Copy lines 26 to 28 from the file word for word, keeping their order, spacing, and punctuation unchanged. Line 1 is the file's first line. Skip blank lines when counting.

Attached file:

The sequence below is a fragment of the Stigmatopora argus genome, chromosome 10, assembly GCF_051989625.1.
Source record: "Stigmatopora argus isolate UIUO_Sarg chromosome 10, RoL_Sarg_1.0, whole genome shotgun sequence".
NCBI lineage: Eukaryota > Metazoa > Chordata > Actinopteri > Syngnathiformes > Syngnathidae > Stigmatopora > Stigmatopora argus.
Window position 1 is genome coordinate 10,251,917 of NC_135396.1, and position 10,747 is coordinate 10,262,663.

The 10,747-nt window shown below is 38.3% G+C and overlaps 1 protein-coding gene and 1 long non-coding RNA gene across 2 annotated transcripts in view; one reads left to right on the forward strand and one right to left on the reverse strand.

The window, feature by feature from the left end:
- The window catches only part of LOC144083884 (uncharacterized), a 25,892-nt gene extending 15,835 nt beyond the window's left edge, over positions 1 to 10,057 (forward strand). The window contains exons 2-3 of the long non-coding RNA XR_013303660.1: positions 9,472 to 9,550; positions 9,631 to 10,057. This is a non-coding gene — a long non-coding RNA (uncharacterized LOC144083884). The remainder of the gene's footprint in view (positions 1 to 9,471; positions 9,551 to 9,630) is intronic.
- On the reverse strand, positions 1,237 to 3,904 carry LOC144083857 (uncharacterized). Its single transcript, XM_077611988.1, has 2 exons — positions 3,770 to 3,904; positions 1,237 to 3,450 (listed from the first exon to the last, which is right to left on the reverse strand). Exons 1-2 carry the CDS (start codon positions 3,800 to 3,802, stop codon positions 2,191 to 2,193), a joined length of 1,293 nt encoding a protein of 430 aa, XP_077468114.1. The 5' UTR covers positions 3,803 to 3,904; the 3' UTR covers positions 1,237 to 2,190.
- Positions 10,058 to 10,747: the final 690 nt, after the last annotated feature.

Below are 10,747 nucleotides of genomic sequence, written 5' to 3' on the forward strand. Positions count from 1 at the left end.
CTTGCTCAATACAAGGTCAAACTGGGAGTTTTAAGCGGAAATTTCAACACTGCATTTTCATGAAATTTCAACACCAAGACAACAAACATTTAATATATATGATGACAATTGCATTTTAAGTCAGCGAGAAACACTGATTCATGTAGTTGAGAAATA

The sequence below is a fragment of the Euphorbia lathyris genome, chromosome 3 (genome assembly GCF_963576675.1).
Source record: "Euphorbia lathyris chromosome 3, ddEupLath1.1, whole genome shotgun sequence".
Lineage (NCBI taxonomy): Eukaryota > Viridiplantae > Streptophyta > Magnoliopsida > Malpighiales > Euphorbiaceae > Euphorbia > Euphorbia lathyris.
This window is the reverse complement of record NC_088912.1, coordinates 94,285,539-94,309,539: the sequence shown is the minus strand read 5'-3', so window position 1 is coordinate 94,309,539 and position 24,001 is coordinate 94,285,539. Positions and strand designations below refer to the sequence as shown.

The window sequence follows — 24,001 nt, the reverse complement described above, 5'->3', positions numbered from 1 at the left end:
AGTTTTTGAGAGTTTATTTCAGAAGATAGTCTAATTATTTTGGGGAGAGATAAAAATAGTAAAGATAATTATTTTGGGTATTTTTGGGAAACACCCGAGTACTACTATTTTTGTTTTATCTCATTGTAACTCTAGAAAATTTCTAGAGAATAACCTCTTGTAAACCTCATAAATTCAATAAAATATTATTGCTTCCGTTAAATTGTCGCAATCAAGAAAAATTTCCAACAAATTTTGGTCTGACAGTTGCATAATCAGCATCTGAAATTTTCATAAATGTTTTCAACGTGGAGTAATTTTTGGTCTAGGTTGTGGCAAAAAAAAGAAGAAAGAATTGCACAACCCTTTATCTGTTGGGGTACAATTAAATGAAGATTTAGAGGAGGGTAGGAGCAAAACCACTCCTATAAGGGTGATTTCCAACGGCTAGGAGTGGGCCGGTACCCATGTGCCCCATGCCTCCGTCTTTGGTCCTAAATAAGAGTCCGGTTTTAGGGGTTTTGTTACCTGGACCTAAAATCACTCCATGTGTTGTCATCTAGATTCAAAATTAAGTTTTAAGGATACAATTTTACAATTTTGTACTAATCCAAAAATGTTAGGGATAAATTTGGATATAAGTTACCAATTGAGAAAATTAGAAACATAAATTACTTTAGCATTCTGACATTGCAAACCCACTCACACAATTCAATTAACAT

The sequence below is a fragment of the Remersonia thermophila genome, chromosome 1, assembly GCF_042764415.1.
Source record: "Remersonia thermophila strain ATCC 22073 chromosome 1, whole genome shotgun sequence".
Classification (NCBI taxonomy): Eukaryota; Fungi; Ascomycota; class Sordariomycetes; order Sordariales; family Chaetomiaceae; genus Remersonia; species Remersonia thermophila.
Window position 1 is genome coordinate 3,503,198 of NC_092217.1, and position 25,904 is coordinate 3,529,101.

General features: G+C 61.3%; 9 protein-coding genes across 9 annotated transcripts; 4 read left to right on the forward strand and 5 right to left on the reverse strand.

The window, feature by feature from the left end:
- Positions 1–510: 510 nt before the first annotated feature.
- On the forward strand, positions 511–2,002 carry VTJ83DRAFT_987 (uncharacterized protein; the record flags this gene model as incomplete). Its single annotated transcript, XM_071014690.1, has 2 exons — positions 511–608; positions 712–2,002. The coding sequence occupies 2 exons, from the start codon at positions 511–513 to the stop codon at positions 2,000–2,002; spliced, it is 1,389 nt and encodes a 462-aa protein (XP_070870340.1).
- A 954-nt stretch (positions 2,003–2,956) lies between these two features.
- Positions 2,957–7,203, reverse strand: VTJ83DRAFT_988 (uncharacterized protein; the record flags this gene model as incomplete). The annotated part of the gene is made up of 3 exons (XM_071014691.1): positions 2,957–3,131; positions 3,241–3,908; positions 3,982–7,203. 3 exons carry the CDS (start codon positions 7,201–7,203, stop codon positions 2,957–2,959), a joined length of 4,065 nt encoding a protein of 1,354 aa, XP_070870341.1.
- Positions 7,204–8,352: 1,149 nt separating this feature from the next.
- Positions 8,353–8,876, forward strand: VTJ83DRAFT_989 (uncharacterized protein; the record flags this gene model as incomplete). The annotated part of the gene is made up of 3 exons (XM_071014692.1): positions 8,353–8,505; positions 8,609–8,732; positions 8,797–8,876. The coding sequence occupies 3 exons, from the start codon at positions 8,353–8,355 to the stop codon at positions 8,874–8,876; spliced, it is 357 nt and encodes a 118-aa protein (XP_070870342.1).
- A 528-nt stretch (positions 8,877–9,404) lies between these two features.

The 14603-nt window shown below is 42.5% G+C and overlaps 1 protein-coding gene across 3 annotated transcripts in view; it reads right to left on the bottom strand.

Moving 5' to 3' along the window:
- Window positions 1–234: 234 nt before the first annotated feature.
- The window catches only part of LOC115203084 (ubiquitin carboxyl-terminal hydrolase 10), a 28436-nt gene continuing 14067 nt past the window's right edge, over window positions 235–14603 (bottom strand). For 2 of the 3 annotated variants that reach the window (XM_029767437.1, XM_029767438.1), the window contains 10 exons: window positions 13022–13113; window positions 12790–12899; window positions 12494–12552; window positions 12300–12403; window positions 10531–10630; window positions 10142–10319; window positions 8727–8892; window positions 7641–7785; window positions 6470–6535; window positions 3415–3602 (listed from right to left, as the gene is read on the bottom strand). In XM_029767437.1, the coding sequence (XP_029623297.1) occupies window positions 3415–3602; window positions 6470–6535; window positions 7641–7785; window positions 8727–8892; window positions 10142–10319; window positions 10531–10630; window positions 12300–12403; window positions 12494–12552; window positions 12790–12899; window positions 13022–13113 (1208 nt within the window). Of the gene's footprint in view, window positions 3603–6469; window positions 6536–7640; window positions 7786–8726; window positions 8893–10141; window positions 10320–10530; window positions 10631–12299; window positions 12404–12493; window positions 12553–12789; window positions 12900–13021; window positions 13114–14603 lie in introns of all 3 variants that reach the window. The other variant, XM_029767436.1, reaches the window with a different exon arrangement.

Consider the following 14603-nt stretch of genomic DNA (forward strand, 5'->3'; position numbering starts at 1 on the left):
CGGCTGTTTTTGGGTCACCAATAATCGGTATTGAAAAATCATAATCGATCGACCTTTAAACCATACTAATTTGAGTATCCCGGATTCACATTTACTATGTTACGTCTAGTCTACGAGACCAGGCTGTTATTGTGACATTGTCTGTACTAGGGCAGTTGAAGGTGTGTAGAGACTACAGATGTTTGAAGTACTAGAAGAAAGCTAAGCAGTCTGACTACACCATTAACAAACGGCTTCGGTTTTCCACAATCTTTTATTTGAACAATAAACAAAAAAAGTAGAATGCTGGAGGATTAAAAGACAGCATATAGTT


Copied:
- A 954-nt stretch (positions 2,003–2,956) lies between these two features.
- Positions 2,957–7,203, reverse strand: VTJ83DRAFT_988 (uncharacterized protein; the record flags this gene model as incomplete). The annotated part of the gene is made up of 3 exons (XM_071014691.1): positions 2,957–3,131; positions 3,241–3,908; positions 3,982–7,203. 3 exons carry the CDS (start codon positions 7,201–7,203, stop codon positions 2,957–2,959), a joined length of 4,065 nt encoding a protein of 1,354 aa, XP_070870341.1.
- Positions 7,204–8,352: 1,149 nt separating this feature from the next.